NASA's Commercial Crew partner Sierra Nevada completes Dream Chaser nose landing gear test

Jul 12, 2012

(Phys.org) -- NASA partner Sierra Nevada Corporation (SNC) has completed a successful test of the nose landing gear for its full-scale Dream Chaser engineering flight test vehicle. The completed test and an upcoming flight test are part of SNC's Commercial Crew Development Round 2 (CCDev2) agreement with NASA's Commercial Crew Program.

The gear test is an important milestone to prepare for the upcoming approach and landing test of the Dream Chaser later this year. It evaluated the impact the nose landing gear will experience on touchdown in order to ensure a safe runway landing.

SNC is one of seven companies developing commercial crew transportation capabilities to ferry U.S. astronauts to and from and the . The Dream Chaser is the only spacecraft under CCDev2 that is winged and designed to land on a conventional runway. It is designed to carry as many as seven astronauts to space.

"The landing gear system must perform flawlessly, just like the space shuttle orbiter's did, for the safe return of the crew," CCP program manager Ed Mango said. "It's great to see that SNC is building on that experience while developing the Dream Chaser spacecraft."

SNC tested the spacecraft's main landing gear in February. This nose landing gear test completes the milestones leading up to the upcoming approach and landing test, which will complete the CCDev2 partnership.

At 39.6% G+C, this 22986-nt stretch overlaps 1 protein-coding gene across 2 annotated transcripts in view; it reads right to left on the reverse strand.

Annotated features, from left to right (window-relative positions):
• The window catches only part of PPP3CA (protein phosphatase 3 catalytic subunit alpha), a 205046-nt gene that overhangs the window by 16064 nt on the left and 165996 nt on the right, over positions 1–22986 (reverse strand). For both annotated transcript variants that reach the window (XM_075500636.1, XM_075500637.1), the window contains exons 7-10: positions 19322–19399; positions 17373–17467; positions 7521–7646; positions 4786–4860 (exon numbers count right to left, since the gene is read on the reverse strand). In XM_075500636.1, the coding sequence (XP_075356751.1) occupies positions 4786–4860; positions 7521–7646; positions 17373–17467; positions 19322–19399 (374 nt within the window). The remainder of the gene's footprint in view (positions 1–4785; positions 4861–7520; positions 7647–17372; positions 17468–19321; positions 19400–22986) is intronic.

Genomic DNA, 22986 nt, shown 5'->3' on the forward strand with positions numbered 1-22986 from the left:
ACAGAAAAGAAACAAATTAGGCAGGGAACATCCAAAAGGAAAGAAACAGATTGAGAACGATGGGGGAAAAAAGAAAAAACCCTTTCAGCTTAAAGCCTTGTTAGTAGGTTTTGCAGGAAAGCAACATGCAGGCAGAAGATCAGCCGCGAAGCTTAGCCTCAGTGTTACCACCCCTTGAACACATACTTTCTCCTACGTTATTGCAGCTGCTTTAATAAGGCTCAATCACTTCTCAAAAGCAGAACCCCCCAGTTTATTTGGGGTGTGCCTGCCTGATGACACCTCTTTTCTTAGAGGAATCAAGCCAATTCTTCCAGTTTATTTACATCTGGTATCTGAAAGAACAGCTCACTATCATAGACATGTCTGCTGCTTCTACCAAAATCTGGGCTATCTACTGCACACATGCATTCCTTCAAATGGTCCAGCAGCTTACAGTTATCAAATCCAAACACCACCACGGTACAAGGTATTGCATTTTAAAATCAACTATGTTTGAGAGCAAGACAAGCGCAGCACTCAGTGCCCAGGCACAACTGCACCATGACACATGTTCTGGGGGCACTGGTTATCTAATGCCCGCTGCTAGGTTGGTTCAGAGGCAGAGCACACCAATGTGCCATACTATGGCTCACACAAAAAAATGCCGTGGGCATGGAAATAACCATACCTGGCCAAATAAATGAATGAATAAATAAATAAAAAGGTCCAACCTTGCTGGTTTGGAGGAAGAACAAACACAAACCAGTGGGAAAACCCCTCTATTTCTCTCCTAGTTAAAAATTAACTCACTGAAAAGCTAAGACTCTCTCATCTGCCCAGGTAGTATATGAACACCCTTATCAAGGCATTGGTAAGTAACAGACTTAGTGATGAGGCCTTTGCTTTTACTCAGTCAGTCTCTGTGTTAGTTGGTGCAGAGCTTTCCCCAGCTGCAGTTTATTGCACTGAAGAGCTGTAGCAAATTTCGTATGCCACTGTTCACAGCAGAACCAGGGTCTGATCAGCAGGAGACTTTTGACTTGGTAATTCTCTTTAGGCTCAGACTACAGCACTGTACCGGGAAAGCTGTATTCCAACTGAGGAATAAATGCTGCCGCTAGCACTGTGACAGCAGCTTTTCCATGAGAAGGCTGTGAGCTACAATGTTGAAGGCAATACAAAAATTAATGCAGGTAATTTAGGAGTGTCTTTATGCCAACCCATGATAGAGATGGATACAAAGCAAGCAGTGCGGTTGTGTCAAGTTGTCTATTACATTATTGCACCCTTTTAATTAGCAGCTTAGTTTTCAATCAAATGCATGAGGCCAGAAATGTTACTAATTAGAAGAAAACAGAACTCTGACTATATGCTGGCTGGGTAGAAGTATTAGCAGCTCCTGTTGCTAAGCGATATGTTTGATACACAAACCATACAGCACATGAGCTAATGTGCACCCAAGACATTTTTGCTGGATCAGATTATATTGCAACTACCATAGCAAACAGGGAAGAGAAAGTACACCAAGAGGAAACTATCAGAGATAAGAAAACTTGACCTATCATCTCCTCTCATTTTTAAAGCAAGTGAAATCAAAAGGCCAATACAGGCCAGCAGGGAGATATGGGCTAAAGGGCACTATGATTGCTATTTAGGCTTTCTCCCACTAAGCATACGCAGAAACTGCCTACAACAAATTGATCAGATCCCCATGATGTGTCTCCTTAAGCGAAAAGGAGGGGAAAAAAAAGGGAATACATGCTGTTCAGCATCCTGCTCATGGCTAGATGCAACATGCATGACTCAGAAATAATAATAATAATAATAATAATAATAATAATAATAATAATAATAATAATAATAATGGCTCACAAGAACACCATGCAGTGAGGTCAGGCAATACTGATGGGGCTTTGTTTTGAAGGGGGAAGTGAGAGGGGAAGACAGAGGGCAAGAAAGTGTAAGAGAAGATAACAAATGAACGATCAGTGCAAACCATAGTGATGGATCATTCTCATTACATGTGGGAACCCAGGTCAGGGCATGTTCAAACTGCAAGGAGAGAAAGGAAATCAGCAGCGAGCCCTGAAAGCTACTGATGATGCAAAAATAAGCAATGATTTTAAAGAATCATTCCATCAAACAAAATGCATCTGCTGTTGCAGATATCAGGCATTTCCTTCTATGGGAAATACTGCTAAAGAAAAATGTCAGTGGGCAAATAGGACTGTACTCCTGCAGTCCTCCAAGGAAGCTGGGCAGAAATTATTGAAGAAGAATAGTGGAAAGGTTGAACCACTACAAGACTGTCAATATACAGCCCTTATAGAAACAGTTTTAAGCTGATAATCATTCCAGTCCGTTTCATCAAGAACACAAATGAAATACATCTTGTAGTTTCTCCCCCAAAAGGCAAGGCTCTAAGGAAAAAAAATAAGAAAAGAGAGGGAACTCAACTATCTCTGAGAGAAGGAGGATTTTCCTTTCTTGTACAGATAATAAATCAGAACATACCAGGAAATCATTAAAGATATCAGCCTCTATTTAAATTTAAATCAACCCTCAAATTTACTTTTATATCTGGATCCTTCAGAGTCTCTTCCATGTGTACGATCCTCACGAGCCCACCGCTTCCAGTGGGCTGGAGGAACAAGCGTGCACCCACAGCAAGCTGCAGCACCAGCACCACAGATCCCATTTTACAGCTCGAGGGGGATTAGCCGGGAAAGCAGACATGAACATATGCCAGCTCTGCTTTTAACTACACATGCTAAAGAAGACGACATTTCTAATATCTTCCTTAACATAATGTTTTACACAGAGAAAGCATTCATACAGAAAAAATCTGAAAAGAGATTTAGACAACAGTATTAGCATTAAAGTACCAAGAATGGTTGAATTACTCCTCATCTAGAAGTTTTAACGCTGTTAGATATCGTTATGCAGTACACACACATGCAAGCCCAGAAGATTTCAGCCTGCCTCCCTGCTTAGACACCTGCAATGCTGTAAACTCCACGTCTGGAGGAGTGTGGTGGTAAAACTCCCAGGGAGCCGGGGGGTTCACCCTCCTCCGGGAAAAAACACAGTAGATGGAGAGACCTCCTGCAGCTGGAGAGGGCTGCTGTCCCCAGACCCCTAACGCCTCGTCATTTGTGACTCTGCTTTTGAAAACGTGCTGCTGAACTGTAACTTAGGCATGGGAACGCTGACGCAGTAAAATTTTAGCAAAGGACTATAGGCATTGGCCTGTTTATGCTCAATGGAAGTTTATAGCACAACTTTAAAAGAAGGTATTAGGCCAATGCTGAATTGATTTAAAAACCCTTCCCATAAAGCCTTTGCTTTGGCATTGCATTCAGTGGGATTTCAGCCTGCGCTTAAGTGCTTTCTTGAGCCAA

"This test marks a significant point in the development of the Dream Chaser orbital crew vehicle. As the last milestone before free flight of the Dream Chaser spacecraft, we are now preparing for the approach and landing tests to be flown later this year," said Jim Voss, SNC vice president of space exploration systems and program manager for the .

All of NASA's industry partners, including SNC, continue to meet their established milestones in developing commercial crew transportation capabilities under CCDev2.

Explore further: New chemical analysis of ancient Martian meteorite provides clues to planet's history of habitability

More information: For more information about NASA's Commercial Crew Program and CCDev2, visit: www.nasa.gov/commercialcrew

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